ISSN 0856-9135;  No. 00210

March 2 - 8, 2002

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Chuwa wins environmental award during Olympic ceremonies

Sebastian Chuwa, an environmentalist who has long been
active in implementing educational and tree-planting programs for sustainable
development on Mt. Kilimanjaro, has received the "Spirit of the Land" award
during Olympic ceremonies in Salt Lake City, USA. This award, presented by the
Salt Lake Olympic Committee, was given to 10 US and 5 international recipients
for their work in promoting environmental educational efforts during the year

By Bette Stockbauer

Sebastian Chuwa, a Tanzanian botanist and environmentalist, has
been chosen by the Salt Lake Olympic Committee to receive the "Spirit of the
Land Award" honoring his work in environmental education. The award was
presented to ten US and five international recipients during Olympic Ceremonies
in Salt Lake City, Utah on Feb. 19.
 In 1994, the International Olympic Committee adopted environment
as the third principle of Olympism along with sport and culture. One of the
primary goals of the Salt Lake Olympic Committee has been to ensure the
protection of Utah's environment while staging the 2002 Games. The Spirit of the
Land program embodies a commitment to raise the general consciousness of its
guests from around the world about green practices, to leave a legacy of
environmental improvement and to honor individuals from around the world who
have made substantial educational efforts on behalf of the environment.
During the past ten years Mr. Chuwa has been active in
organizing communities on Mt. Kilimanjaro to institute programs which protect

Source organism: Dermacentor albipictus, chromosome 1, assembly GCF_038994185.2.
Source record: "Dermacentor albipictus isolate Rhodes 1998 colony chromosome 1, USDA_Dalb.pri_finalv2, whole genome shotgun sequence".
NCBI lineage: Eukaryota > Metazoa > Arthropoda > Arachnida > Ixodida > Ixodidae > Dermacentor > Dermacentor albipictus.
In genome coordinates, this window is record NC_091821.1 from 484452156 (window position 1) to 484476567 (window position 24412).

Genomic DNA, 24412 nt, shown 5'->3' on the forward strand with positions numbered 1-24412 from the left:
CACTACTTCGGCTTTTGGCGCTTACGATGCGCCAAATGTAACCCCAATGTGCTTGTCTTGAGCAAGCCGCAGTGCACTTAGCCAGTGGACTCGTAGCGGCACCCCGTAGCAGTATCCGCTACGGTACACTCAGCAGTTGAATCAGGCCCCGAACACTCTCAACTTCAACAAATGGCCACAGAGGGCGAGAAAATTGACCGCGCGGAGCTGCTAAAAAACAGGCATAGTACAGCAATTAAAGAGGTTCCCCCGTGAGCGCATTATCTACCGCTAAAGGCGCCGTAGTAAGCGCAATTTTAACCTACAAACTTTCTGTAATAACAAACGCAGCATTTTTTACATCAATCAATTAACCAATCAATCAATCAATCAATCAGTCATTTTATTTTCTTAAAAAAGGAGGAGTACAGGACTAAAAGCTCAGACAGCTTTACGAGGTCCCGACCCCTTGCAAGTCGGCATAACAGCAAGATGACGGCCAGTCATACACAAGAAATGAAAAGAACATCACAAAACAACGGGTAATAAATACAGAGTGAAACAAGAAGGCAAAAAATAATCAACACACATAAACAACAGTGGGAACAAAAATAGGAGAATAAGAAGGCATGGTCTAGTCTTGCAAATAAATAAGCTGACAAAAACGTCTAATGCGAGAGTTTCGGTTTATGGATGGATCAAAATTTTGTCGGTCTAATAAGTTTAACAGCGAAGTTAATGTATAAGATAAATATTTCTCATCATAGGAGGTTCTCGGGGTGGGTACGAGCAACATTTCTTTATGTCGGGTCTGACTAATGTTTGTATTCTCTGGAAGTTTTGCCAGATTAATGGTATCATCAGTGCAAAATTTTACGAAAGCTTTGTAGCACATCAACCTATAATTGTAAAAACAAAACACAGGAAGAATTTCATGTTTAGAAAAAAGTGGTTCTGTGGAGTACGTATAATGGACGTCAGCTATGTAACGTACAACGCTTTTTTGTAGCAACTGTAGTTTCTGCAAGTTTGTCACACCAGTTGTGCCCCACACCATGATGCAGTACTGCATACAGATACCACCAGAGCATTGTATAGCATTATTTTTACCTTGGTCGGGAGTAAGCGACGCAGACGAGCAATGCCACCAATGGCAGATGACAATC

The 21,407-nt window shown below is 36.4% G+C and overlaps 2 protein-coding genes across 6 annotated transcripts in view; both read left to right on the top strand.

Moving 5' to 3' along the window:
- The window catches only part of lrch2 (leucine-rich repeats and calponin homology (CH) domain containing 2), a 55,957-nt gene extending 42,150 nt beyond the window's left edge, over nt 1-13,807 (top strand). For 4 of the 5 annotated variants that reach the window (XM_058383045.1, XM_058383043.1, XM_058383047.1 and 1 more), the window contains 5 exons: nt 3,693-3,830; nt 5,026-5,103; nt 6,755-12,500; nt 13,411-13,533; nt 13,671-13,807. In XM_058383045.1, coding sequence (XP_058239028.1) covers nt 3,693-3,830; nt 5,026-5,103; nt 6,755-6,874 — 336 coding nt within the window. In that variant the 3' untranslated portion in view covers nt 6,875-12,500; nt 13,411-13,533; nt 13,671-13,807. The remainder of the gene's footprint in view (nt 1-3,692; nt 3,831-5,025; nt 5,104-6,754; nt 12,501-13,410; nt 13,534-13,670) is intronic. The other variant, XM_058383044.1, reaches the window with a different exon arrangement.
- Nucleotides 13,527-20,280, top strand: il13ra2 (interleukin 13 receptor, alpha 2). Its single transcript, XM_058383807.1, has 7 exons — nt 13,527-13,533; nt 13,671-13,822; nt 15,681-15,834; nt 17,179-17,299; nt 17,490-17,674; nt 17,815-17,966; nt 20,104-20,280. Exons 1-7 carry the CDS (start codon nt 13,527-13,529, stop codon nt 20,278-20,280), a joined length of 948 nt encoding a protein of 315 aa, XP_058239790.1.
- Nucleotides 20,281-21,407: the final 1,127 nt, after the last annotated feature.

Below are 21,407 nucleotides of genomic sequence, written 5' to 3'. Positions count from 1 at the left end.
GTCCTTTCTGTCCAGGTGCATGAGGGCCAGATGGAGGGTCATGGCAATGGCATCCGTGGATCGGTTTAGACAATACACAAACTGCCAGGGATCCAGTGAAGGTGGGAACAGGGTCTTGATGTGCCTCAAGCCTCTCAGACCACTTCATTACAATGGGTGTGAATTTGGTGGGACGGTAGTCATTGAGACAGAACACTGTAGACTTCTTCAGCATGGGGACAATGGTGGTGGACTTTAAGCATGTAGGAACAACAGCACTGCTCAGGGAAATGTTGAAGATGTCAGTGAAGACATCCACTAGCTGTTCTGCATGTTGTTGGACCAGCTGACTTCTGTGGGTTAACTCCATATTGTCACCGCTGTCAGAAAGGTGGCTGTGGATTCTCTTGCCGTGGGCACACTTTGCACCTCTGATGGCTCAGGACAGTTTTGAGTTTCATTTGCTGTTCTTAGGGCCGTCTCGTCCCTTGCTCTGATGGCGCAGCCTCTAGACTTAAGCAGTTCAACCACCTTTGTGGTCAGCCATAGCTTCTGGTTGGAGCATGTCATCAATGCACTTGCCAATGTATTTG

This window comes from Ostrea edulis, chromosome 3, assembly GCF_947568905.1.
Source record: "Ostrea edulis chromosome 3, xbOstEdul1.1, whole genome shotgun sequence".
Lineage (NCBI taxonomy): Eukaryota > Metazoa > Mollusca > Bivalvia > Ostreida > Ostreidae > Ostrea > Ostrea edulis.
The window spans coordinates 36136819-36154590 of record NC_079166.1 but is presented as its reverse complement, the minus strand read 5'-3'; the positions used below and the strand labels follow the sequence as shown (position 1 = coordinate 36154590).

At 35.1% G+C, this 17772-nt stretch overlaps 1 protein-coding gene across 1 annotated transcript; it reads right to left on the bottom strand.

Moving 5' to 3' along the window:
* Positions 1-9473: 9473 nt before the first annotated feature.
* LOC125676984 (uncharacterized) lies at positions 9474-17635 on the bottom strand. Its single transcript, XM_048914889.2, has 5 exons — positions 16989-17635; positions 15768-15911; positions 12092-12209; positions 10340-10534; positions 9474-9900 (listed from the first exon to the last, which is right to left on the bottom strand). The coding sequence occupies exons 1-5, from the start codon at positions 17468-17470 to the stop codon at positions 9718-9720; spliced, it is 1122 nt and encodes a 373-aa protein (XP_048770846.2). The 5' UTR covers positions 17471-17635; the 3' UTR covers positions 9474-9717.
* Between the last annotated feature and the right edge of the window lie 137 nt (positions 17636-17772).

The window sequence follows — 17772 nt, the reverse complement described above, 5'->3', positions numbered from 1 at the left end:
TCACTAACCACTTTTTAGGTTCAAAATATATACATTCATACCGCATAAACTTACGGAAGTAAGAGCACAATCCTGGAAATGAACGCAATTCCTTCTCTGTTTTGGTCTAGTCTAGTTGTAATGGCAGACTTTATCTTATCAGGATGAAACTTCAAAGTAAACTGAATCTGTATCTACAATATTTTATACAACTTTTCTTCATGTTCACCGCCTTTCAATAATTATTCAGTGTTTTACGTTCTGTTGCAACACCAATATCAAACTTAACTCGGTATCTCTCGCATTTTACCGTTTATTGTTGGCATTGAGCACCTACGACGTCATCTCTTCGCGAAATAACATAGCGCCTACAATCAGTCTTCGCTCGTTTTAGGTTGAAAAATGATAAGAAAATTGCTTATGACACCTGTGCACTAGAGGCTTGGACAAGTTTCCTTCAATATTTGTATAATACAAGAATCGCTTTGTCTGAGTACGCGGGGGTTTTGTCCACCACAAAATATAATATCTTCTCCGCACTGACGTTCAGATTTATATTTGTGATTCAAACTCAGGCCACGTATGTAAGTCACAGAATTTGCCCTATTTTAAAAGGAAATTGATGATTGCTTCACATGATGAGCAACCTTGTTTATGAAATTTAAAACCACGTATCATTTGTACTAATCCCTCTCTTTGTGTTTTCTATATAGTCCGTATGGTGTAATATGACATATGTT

the ecology of the mountain. The rich volcanic soil of Kilimanjaro makes it one
of Tanzania's most important agricultural areas. Runoff from its slopes supply a
large surrounding region with vital water for drinking, irrigation and
hydrological power.
Working through the local school system, Mr. Chuwa has
established 47 Malihai Clubs (youth conservation groups) which are teaching
students the importance of sound ecological practices and organizing them in
practical activities to help the environment. Each school group establishes a
tree nursery and raises seedlings which they replant in deforested areas which
need reclamation or distribute into the community to help raise the standard of
living for those who live on the mountain.
Each year these Clubs host a 5-day Environmental Day celebration
to raise environmental awareness on the mountain and to encourage replanting of
local species. Malihai Clubs on Mt. Kilimanjaro have replanted over 500,000
trees, many of them along the overused routes that backpackers use in climbing
the mountain. Mr. Chuwa is chairman of the Kilimanjaro Environmental
Conservation Management Trust Fund:
Mr. Chuwa has also co-founded the African Blackwood Conservation
Project (ABCP) ""
along with a US team of woodworkers. This organization spearheads educational and replanting programs for African blackwood, an important species that is used
internationally in the manufacture of musical instruments and by the carving
cooperatives of eastern Africa. Because of over harvesting this wood is now
becoming threatened and several international groups are working towards
instituting programs for its sustainable use.
In 2001 Mr. Chuwa received a grant from the Charles A. and Anne
Morrow Lindbergh Foundation  which was targeted
at educational and tree planting programs for African blackwood.
Bette Stockbauer
Director/US Co-Coordinator
African Blackwood Conservation Project